Springer Nature is making SARS-CoV-2 and COVID-19 research free. View research | View latest news | Sign up for updates

Orbital pneumatocele

  • 20 Accesses

Abstract

Air in the orbit is usually a result of trauma to the orbit but here we report a case of spontaneously occurring orbital Pneumatocele which followed about of sneezing and clearing of nose. The rare site communication at frontoethmoid junction is highlighted with relevant review of literature.

This is a preview of subscription content, log in to check access.

References

  1. 1.

    Duke-Elder S, Mac Faul PA( 1972): System of ophthalmology. Vol. 14, part 1: Injuries: Mechanical injuries. London: Henrykimpton, 219–4.

  2. 2.

    Lloyd G. A. (1966): Orbital emphysema. Br.J. Radiol. 39: 933- 38.

  3. 3.

    Kaplan K, Winchell G.D. (1968): Orbital emphysema from nose blowing. N.Engl J. Med, 30; 278(22): 1234.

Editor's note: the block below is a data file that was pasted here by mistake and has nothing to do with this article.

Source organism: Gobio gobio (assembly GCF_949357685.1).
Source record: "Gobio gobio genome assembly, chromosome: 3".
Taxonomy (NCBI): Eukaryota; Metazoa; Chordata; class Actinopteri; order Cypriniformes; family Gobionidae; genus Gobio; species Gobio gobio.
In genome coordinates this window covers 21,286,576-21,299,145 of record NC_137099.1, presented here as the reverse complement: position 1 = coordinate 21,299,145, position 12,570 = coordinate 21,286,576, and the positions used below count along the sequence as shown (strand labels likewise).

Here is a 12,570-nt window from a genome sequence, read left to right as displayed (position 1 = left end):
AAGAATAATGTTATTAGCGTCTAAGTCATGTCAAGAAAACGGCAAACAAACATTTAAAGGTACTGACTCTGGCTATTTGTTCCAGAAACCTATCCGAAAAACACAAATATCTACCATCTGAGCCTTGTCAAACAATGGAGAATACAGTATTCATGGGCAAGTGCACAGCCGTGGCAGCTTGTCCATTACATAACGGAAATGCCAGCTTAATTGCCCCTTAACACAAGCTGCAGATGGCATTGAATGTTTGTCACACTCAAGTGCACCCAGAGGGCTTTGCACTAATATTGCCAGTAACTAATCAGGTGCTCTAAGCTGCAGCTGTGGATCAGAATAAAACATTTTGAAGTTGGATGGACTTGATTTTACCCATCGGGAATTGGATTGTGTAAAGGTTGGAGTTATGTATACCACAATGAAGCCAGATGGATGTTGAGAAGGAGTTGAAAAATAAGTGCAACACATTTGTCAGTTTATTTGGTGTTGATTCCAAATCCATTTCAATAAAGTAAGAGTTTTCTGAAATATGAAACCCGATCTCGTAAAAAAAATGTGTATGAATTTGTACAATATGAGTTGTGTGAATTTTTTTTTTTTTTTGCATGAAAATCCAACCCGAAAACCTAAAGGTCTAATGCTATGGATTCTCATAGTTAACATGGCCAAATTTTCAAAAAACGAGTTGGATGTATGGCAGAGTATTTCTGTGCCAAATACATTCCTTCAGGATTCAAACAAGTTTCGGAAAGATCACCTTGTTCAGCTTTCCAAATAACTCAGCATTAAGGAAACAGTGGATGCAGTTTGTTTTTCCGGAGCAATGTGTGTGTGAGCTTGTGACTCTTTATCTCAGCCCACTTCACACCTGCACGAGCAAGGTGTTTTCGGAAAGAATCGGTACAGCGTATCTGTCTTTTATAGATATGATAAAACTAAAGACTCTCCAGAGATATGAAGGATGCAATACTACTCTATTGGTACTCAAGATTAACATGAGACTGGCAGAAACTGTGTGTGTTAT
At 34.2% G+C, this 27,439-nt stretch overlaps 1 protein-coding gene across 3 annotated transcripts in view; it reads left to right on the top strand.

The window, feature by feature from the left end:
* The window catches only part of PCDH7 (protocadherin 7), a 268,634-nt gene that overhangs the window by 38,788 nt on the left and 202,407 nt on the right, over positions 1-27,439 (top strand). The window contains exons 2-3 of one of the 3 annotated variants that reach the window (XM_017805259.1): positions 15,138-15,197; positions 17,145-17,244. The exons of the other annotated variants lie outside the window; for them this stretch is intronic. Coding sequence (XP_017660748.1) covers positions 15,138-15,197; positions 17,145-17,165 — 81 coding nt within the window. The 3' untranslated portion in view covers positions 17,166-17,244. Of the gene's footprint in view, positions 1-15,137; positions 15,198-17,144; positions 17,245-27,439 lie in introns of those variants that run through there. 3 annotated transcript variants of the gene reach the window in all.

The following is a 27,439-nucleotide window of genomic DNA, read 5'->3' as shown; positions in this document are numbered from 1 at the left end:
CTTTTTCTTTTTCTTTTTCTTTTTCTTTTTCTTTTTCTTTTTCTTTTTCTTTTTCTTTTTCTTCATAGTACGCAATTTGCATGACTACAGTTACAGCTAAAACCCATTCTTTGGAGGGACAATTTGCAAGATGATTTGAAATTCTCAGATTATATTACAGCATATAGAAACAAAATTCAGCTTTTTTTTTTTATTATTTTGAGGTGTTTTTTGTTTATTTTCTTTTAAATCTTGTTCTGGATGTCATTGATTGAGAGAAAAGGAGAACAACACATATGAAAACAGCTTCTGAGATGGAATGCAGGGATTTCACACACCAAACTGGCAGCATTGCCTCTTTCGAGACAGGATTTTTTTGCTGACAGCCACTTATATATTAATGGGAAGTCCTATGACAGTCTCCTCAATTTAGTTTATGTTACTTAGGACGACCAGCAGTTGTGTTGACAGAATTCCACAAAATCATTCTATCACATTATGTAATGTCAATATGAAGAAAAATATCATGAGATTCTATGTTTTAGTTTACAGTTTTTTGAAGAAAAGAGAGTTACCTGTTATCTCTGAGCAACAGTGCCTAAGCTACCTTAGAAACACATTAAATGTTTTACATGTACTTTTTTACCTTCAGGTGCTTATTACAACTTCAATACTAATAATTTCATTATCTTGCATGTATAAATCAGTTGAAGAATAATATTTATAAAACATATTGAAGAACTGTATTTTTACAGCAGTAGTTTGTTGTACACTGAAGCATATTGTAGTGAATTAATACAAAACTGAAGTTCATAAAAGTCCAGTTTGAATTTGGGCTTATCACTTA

4. 4.

    Purohit SS, Levine M. R. (1999): Pneumatocele of the orbit. Opthal plast Reconstr Surg ; 15(2) 126–8.

  5. 5.

    Hunts J. H., Patrinely J. R., Holds J. B., Anderson R. L. (1994): Orbital emphysema, staging and acute management. Ophthalmology ; 101: 960–966.

Download references

Author information

Correspondence to Surinder K. Singhai or Arjun Dass or G. B. Singh or Raman Deep Singh Virk.

Rights and permissions

Reprints and Permissions

About this article

Cite this article

Singhai, S.K., Dass, A., Singh, G.B. et al. Orbital pneumatocele. Indian J Otolaryngol Head Neck Surg 55, 292–293 (2003). https://doi.org/10.1007/BF02992444

Download citation

Key Words

  • Orbital Pneumatocele
  • orbital emphysema